Once Upon a Time in Northern Ireland (2023): Season 1, Episode 4 - Loose Talk Costs Lives - full transcript

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[CREW]: Do you want me to turn the
lights off?


There you go.

[QUIETLY]: Sorry.

[CHUCKLING]: I know.

I know.

I'm still very anxious
that we're not far enough

past the Troubles and stuff
like that to be coming on camera.

But I think, really and truly, today
it is a different climate,

so hopefully only good will come
out of this.

OK, shall we go from the beginning?

My name's Denise,

and I lived on an interface in
East Belfast.

Is that...? Is that what an
interface is,

where you've got the Protestants here... - Yeah.
- ...where you live

- and the Catholics...?
- The Catholics on the other side, yeah.

And what's the gap between the two
communities? Is it...

Yards. I mean, the width of street,
you know?

Yeah. It was just...

I mean, it was just literally that
side of the wall, you don't go,

this side of the wall, you do.

So here we are at the back.
This is Bryson Street,

and I would not have gone
past the stage.

This was me finished.

You know, that side's still
Protestant, this side isn't,

so this is where I would not
want to break down.

This is us.
There's the back of the peace wall.

So that's our house in there.

- Does this feel like enemy territory for you?
- Yeah, 100%.

Well, you know? Well, maybe not.
I don't know.

I feel... Like, my hands feel
sweaty. I just...

...don't enjoy being here.

I completely... I don't
want to go any further

because I don't know how to get out,

I know I can get out back there,

so I'll just do a U-turn and go.

Oh, there's somebody behind me. Oh!

All right, just...

I'll just go, cos I don't
want to be...


It's funny, I'm saying I don't want
to be caught out but, I mean,

caught out at what?

This is where I don't quite
understand my emotions.

What I always felt as a child
growing up was

I felt that I wanted
to just be normal.

I wanted to just be like
everybody else.

And we couldn't. We weren't
like everybody else.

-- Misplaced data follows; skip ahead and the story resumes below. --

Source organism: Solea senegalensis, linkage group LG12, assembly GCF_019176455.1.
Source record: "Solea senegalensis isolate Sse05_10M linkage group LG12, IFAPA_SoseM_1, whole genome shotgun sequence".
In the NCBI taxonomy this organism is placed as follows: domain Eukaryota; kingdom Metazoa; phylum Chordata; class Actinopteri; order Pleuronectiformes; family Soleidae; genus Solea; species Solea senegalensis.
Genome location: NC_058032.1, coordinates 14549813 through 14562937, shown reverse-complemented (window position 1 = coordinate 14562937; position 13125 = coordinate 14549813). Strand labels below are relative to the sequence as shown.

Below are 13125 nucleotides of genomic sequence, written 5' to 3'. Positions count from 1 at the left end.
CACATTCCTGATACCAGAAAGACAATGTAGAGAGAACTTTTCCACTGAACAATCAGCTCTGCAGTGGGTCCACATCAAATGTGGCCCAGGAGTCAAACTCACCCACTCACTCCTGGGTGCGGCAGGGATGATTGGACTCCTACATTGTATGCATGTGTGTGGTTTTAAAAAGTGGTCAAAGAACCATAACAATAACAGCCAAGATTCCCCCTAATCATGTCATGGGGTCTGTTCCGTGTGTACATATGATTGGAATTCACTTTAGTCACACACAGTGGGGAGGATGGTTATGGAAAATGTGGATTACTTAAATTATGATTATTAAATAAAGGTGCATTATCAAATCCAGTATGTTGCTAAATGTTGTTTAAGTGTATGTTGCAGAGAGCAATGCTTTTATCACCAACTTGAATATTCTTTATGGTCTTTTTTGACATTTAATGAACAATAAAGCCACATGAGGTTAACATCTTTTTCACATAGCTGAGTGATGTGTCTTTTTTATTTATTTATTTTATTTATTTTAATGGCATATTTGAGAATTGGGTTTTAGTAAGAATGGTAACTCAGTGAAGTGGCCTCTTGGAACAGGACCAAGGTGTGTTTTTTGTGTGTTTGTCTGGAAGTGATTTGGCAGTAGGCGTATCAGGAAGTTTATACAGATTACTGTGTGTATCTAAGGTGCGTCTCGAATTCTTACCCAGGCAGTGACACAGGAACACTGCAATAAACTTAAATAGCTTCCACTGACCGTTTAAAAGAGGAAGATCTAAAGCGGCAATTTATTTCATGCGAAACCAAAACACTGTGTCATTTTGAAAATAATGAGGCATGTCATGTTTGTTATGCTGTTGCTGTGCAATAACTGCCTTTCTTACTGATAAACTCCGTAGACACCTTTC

Because we had this secret
in our family.

Our life was living a lie

all of the time about who you were,

you know, what your mum worked at,

constantly wondering who would
tell who, who would know who.

And if something happened to Mummy,

was it my fault? Did I say
something, did I slip up?

I remember every day before
we would get in the car,

me and my brother and my mummy,

we would have to check underneath
the wheel rims for bombs.

Now, we... Quite often we'd check
it as the three of us, you know?

Mummy would do, like, the front
and we'd do the wheels

and somebody would do the back, you

But if Mum felt... I mean, it's kind
of like those gut feelings.

If she felt there was something not
right even with the checks,

Mummy would have got in the car...

...and turn the engine on because
that would trigger something,

and we would be well back
at the house, you know?

So every morning, your mum...?

- Every single morning.
- ...would play Russian roulette?

Yeah. You know, I mean, it sounds
like fiction,

it sounds like it's made up,
but it had just become a way

of life, you know? So...


[CREW]: Yep.

How are you?

I'm great. Was the big leather
chair not available?


My arse is feeling numb already.

Is that...?
Is that an uncomfortable chair?

It is uncomfortable.

No, it's fine.

How does this feel now, in here?

- Oh, that's fine. - Yeah?
- That's fine.

- You're happy with the lights?
- Yes.

I'm fine with the lights, yep.

And why can't you show your face?

It would be very naive of me
to spend all my life dealing

with terrorist organisations
and not think there's people out

there who would probably
want to kill me.

So I'm not going to put my life
on the line like that.

But, yes, I was... I was 32
years in the police,

and 30 of those were in
Special Branch, so...

...I know a little bit about things.


They were still going full
tilt at that stage,

you know, in the '80s.

Republican bombings and Loyalist

and just daily tit-for-tat.

It was down to us in Special Branch